Aug 24 – 28, 2020
US/Pacific timezone

Powercap energy model based

Aug 28, 2020, 7:25 AM
Microconference2/Virtual-Room (LPC Virtual)


LPC Virtual

Power Management and Thermal Control MC Power Management and Thermal Control MC


Daniel Lezcano (Linaro)


An ever-increasing number of embedded devices need fine grain control on their performance in order to limit the power consumption. There are three primary reasons for this: to increase the battery life, to protect the components and to control the temperature.

Due to the increasing complexity of SoCs, we’re now seeing lots of thermal sensors on the die to quickly detect hot spots and allow the OS to take steps to mitigate these events - either through better scheduling, frequency throttling, idle injection or other similar techniques.

Mobile devices are even more interested in managing power consumption because, depending upon the situation or the workload, the performance places higher or lower priority on certain components in regards to others. One example is virtual reality where a hotspot on the graphics can lead to a performance throttling on the GPU resulting in frame drops and a dizziness feeling for the user. Another example is the ratio between the cost in energy for a specific performance state vs a benefit not noticeable for the user, like saving milliseconds when rendering a web page. And last but not least, a battery low situation where we want to guarantee a longer duration before shutdown can create a unique prioritization scheme.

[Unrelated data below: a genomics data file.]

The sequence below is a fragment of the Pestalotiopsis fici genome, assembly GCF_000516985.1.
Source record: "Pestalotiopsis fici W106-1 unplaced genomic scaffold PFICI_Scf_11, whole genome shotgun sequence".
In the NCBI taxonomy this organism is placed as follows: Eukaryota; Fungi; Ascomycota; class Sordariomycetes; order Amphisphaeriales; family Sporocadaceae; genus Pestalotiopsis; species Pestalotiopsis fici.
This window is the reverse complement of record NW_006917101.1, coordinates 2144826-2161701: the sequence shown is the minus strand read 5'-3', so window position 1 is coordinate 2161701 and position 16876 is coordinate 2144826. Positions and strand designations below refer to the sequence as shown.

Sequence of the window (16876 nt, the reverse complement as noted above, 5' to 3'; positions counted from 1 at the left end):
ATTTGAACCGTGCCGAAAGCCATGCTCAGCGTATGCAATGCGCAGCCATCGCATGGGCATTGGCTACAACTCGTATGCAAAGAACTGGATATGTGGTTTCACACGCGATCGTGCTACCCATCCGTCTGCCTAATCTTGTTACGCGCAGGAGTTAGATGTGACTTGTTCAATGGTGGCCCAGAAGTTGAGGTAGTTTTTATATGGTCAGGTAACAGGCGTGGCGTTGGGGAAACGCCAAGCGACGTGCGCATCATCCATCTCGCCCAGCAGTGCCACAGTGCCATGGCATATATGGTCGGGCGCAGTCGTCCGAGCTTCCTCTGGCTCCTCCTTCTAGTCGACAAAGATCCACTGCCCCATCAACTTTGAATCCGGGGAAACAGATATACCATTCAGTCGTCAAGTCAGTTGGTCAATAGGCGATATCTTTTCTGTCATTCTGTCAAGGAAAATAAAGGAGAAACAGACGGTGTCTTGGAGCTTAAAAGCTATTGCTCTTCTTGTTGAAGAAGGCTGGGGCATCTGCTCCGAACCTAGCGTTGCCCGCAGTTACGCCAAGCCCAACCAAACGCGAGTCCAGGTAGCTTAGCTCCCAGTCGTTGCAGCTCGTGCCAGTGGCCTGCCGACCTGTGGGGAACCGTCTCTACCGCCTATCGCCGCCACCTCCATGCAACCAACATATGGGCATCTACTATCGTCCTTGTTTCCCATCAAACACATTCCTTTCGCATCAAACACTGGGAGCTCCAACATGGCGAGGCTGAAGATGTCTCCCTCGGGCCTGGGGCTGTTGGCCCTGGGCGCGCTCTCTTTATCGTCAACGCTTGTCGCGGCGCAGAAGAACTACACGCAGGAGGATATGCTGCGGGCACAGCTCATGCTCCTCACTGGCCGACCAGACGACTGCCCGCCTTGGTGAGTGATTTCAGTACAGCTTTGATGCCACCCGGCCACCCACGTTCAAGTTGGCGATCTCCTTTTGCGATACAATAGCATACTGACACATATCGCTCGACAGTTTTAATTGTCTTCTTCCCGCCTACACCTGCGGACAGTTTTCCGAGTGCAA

This non-exhaustive list of examples shows there is a need to act dynamically on the devices’ power from the userspace who has full knowledge of the running application. In order to catch unique scenarios and tune the system at runtime, the solution today leverages a thermal daemon monitoring the temperature of different devices and trying to anticipate where to reduce the power consumption, given the application is running. The thermal daemon turns the different “knobs” here and there, in every place where it is possible to act on the power. One of these places is the thermal framework which exports an API via sysfs to manually set the level of the performance state for a given device declared as a passive cooling device.

The powercap provides all the infrastructure to export the power consumption and set the power limit. The combination of the energy model and the powercap framework will offer an unified access to the power management of the different devices.

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